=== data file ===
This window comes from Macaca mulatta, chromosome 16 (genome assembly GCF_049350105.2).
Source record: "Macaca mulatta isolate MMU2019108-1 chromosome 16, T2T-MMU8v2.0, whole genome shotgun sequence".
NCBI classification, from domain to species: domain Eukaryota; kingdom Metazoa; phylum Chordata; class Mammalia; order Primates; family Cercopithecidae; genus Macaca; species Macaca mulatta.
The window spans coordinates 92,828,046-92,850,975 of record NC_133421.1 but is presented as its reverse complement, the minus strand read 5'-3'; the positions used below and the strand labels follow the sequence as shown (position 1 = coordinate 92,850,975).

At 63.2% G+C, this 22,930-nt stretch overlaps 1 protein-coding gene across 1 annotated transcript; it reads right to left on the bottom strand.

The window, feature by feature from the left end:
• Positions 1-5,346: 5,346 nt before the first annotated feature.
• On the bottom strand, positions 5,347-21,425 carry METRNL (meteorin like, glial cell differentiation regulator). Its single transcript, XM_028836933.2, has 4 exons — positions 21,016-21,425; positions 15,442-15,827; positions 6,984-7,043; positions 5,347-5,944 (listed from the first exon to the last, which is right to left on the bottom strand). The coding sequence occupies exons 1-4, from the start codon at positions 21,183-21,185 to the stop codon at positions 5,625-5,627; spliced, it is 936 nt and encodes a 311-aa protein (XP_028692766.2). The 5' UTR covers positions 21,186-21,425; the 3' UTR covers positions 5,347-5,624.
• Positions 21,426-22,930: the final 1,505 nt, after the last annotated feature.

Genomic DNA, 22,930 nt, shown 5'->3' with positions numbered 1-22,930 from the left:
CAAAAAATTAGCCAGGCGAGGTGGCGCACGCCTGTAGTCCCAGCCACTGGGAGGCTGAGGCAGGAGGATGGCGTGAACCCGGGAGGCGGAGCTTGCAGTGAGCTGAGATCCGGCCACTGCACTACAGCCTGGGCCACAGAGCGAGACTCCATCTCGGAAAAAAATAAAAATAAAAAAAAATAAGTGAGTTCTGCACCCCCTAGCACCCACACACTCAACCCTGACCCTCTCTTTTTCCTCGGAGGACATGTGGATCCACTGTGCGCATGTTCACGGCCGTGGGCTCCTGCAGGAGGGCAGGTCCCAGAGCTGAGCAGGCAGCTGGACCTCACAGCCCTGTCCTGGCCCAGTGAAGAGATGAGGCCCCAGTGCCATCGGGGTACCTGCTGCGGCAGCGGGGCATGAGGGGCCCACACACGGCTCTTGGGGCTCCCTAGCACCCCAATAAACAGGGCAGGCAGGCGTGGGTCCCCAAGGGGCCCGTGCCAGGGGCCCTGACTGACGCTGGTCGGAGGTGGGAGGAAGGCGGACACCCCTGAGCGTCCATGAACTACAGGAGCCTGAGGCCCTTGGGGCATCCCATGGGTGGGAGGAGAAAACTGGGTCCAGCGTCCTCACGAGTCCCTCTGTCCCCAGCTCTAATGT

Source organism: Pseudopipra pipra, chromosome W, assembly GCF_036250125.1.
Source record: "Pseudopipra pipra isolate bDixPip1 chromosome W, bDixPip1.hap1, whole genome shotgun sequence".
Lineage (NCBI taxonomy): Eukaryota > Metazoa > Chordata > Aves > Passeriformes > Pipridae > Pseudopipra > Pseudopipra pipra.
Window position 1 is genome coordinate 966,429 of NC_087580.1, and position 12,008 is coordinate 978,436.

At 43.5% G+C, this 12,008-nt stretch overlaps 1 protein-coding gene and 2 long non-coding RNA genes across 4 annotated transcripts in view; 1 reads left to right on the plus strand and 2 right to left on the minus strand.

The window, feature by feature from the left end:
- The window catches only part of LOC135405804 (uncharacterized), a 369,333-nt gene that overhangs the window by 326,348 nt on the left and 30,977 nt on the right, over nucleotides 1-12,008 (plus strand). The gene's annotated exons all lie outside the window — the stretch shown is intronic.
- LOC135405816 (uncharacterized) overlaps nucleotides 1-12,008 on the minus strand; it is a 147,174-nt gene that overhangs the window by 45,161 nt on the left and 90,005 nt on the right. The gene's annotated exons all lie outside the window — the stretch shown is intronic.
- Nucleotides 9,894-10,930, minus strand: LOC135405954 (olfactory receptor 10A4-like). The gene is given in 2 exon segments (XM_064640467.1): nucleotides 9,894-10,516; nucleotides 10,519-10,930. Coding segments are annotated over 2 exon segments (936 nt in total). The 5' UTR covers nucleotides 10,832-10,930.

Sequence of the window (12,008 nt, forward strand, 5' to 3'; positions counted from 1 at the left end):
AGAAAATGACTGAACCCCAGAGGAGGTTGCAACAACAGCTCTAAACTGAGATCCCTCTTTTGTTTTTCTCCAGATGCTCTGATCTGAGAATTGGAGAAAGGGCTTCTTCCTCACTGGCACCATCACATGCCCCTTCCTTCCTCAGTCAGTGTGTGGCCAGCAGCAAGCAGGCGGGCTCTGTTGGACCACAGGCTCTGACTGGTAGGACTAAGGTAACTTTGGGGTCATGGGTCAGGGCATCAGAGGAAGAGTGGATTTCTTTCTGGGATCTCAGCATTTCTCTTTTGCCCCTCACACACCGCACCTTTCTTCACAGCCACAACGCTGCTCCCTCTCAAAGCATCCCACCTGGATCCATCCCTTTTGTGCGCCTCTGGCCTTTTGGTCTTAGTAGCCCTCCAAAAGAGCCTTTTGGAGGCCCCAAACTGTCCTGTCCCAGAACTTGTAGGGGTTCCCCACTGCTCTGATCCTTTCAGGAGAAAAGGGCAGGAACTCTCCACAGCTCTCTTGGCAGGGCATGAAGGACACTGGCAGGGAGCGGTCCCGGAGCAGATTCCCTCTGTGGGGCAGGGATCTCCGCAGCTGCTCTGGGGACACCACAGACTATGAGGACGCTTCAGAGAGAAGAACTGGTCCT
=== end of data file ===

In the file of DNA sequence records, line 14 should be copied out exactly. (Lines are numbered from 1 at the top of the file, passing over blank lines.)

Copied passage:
Lineage (NCBI taxonomy): Eukaryota > Metazoa > Chordata > Aves > Passeriformes > Pipridae > Pseudopipra > Pseudopipra pipra.